Oil Is Little Changed on IEA Forecast, Doubt of OPEC Supply Cut
Dec. 13 (Bloomberg) -- Crude oil was little changed near a two-week low after the International Energy Agency reduced its forecast for Chinese demand and on signs OPEC ministers are divided on the need for a second production cut.
The IEA, an adviser to 26 oil-importing nations, maintained global demand forecasts for 2006 and 2007, and said China's 2006 oil demand growth will be 5.6 percent, down from a previous estimate of 6.2 percent. The Organization of Petroleum Exporting Countries may postpone a decision on further output cuts at its meeting tomorrow, President Edmund Daukoru said today.
"The moves that OPEC have already made have quite significantly begun to tighten the market," said David Fyfe, a supply analyst at the Paris-based IEA. "Further cuts in OPEC supply may not be merited."
Crude oil for January delivery fell 2 cents to $61 a barrel in after-hours electronic trading on the New York Mercantile Exchange at 1:26 p.m. in London.
Industry crude oil inventories fell 40 million barrels in October to 2.7 billion barrels, equal to 54 days of consumption, a day less than in September, the IEA said in a report today. The agency cautioned that high oil prices could trim demand.
Brent crude oil fell in part because Eni SpA said it restored production at the Okono/Okpoho offshore fields in Nigeria over the weekend, bringing back 55,000 barrels a day. Eni had declared force majeure at the fields, meaning the company could not meet contracts, after armed militants attacked last month.
Brent for January settlement declined as much as 40 cents, or 0.7 percent, to $61.12 a barrel and traded at $61.18 on the ICE Futures exchange at 1:27 p.m. in London.
Expressed in U.S. dollars, the price of U.S. benchmark crude, called West Texas Intermediate, is little changed this year. The oil price has fallen 11 percent this year expressed in euros, lost 1 percent in yen and slid 13 percent in British pounds.
OPEC, producer of 40 percent of the world's oil, agreed to trim output by 1.2 million barrels a day last month, citing rising stockpiles. The 11 nations cut production by an average 550,000 barrels in November, according to a Bloomberg News survey of producers, analysts and traders.
"It doesn't have to be a cut," Daukoru said in Abuja, Nigeria, a day before ministers will meet to review production.
"We have probably a little more work to do to make it a better, more stable market," said Saudi Arabian Oil Minister Ali al-Naimi. "The fundamentals of the market are much better today than they were in October," al-Naimi told reporters today in Abuja. He declined to say whether he would support a cut.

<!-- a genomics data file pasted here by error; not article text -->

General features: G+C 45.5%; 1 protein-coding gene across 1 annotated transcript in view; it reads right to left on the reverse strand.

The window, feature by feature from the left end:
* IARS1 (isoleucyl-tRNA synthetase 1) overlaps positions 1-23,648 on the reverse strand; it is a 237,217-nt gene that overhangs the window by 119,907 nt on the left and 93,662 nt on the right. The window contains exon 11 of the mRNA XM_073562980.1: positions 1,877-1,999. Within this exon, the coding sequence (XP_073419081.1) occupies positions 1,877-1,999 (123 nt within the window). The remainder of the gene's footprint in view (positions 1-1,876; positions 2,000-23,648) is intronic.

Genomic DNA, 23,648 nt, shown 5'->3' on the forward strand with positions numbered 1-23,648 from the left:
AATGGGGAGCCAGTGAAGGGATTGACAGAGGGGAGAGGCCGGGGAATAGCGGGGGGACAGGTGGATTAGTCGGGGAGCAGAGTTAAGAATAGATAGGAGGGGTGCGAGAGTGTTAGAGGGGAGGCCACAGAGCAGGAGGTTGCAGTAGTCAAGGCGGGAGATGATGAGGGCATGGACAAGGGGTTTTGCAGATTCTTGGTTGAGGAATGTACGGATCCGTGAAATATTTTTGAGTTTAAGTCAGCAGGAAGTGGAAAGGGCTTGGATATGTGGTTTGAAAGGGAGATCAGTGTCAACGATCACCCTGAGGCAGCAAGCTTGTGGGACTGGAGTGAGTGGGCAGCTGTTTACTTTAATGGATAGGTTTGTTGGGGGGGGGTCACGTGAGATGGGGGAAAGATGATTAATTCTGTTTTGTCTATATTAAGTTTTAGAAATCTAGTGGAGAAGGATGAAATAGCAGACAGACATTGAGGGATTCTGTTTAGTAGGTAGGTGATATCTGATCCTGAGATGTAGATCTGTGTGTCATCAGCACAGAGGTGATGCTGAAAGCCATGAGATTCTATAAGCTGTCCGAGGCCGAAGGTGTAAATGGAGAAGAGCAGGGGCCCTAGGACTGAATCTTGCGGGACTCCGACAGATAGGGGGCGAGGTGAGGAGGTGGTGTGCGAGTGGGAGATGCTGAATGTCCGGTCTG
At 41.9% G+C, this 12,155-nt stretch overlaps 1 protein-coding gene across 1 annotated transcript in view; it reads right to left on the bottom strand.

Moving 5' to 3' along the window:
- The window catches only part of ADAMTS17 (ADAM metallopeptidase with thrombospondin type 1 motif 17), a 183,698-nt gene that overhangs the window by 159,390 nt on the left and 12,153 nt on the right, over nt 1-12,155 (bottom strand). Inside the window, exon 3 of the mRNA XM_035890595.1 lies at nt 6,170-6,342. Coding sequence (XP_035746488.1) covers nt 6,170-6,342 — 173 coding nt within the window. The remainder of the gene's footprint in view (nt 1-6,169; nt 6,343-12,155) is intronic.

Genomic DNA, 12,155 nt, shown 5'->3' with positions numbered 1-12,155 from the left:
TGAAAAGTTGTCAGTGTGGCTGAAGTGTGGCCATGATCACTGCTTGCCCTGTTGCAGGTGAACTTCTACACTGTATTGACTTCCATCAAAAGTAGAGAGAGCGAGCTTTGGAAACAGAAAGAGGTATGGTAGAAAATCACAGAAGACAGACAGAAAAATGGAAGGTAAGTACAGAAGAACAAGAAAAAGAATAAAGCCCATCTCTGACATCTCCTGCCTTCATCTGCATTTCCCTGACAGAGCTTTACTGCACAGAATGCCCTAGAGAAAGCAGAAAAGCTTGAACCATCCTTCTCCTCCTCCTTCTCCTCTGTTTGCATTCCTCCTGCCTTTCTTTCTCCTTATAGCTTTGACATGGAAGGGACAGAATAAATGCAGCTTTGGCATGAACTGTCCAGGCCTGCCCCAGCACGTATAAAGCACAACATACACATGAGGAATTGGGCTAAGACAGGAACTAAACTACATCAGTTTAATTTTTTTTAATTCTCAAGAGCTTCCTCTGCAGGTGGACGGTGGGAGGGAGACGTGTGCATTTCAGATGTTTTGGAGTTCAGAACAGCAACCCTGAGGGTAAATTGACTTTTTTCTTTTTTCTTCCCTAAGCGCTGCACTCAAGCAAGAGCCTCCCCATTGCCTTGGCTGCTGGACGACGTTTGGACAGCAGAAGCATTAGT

OPEC's basket price, a weighted average of 11 blends produced by OPEC nations, fell 33 cents to $57.41 a barrel yesterday.
Crude oil at $60 a barrel is "fair" to both producers and consumers, Kuwaiti Oil Minister Ali Jarrah al-Sabah said in Nigeria today. Iran and Venezuela have called for further cuts.
Libya's top oil official, Shokri Ghanem, told reporters in Abuja that there is "no need" for OPEC to cut output at this meeting and that current oil prices are "OK."
"Energy prices are weak as doubts linger regarding OPEC's ability to forge a hawkish quorum tomorrow," Stephen Schork, president of The Schork Group Inc. of Villanova, Pennsylvania, said in an e-mailed report.
Oil has fallen about 2 percent this week in part because mild weather is reducing U.S. heating demand.
Temperatures in the U.S. northeast, where 80 percent of the nation's heating oil is burned, will probably be above average through Dec. 26, the National Weather Service said yesterday.
Heating demand in the U.S. northeast will be 41 percent below normal through Dec. 19, Belton, Missouri-based forecaster Weather Derivatives said yesterday.
World oil demand peaks in the fourth quarter when refiners make heating fuel for the Northern Hemisphere winter. The U.S. is the world's biggest oil consumer.
An Energy Department report today will probably show U.S. supplies of distillates, including heating oil and diesel, fell 250,000 barrels last week, based on the median estimate from a Bloomberg News survey of 15 analysts. Stockpiles held 132.4 million barrels in the week ended Dec. 1, 0.9 percent more than the five-year average for the period.
U.S. crude oil inventories fell 1.3 million barrels, based on the analyst survey. Stockpiles held 339.7 million barrels on Dec. 1, 14 percent more than the five-year average for the period.
The Energy Department will publish its weekly inventory report at 10:30 a.m. in Washington.
To contact the reporter on this story: Eduard Gismatullin in London at firstname.lastname@example.org.